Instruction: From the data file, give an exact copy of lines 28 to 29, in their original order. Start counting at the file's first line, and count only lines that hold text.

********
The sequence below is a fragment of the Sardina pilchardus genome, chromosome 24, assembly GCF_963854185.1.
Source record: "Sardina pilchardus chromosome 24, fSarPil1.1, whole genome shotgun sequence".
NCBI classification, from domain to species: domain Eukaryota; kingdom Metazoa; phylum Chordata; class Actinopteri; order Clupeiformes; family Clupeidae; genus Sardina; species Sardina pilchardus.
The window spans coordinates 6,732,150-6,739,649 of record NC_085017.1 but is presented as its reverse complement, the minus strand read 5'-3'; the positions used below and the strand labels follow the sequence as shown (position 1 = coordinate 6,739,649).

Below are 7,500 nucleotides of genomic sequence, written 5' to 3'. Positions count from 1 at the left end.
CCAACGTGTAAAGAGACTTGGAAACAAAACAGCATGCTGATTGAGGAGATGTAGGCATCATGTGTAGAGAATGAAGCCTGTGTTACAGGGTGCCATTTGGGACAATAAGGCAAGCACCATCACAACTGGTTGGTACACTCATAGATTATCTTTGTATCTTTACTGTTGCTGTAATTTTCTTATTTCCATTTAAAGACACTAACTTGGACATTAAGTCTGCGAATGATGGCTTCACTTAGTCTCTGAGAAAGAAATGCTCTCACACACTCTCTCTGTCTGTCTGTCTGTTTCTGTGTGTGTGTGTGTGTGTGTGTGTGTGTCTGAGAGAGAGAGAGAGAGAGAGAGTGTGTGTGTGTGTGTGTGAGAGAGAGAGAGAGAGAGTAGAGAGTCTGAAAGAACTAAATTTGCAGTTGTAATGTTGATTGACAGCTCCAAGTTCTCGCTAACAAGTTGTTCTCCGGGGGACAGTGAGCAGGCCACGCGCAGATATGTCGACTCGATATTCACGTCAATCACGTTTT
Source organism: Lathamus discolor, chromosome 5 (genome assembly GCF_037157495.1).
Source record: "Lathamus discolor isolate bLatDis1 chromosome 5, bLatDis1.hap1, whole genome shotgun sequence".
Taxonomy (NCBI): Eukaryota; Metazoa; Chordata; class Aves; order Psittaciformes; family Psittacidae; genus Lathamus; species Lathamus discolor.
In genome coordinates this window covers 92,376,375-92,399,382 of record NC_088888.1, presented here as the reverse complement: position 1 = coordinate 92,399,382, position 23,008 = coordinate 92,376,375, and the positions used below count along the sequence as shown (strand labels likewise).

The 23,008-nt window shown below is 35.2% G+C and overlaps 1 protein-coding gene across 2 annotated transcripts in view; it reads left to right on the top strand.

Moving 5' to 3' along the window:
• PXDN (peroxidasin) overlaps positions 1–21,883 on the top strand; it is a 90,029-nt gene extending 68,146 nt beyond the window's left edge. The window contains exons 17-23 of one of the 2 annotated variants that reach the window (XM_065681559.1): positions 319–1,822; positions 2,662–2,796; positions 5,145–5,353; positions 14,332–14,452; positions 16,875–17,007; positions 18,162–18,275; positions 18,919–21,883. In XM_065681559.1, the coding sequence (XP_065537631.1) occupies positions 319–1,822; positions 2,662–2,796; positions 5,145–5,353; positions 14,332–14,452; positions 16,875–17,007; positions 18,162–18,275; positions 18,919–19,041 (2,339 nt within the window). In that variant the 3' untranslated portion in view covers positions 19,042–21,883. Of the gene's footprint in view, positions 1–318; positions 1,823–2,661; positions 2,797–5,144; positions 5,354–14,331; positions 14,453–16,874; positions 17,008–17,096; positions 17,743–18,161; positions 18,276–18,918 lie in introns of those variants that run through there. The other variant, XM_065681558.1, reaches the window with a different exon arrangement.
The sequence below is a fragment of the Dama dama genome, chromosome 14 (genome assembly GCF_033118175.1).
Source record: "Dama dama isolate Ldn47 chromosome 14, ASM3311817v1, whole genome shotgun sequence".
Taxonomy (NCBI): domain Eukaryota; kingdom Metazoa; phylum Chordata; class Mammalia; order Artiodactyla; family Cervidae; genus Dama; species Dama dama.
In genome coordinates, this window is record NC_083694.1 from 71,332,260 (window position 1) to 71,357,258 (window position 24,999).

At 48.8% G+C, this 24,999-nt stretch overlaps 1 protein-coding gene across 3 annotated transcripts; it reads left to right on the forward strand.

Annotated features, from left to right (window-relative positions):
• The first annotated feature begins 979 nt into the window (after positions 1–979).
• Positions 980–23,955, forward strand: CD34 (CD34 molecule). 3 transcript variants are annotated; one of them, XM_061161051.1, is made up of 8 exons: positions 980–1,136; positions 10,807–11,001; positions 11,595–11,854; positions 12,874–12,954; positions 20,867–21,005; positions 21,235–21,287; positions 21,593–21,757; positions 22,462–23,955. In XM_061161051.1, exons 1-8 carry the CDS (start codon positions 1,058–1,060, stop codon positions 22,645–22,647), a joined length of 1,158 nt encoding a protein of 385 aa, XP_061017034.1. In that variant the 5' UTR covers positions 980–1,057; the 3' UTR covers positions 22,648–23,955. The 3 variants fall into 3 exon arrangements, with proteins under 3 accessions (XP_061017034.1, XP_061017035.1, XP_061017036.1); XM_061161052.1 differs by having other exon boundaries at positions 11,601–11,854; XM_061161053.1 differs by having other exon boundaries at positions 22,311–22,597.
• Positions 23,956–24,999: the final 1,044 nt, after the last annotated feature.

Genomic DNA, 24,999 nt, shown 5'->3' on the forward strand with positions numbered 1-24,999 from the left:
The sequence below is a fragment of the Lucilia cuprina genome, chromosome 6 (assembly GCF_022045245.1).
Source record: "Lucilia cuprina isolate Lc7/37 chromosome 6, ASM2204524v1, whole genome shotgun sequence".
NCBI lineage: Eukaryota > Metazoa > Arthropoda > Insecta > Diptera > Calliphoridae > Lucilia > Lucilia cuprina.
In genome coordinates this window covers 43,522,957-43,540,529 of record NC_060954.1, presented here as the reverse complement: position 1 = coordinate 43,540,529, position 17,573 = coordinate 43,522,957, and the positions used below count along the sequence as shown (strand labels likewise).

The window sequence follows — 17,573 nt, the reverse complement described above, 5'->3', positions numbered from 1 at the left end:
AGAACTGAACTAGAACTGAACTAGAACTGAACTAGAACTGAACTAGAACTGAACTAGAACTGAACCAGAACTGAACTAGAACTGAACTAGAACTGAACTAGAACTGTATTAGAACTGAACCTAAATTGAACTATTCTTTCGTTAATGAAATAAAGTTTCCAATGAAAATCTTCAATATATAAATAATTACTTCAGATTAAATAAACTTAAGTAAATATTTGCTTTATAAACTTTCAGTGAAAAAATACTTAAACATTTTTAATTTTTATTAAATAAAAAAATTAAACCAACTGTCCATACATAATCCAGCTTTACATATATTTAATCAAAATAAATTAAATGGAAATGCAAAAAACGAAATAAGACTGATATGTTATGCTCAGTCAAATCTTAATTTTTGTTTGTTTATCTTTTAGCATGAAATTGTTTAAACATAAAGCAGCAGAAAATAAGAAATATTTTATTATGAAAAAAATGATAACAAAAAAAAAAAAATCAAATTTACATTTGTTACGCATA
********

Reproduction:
The window sequence follows — 17,573 nt, the reverse complement described above, 5'->3', positions numbered from 1 at the left end:
AGAACTGAACTAGAACTGAACTAGAACTGAACTAGAACTGAACTAGAACTGAACTAGAACTGAACCAGAACTGAACTAGAACTGAACTAGAACTGAACTAGAACTGTATTAGAACTGAACCTAAATTGAACTATTCTTTCGTTAATGAAATAAAGTTTCCAATGAAAATCTTCAATATATAAATAATTACTTCAGATTAAATAAACTTAAGTAAATATTTGCTTTATAAACTTTCAGTGAAAAAATACTTAAACATTTTTAATTTTTATTAAATAAAAAAATTAAACCAACTGTCCATACATAATCCAGCTTTACATATATTTAATCAAAATAAATTAAATGGAAATGCAAAAAACGAAATAAGACTGATATGTTATGCTCAGTCAAATCTTAATTTTTGTTTGTTTATCTTTTAGCATGAAATTGTTTAAACATAAAGCAGCAGAAAATAAGAAATATTTTATTATGAAAAAAATGATAACAAAAAAAAAAAAATCAAATTTACATTTGTTACGCATA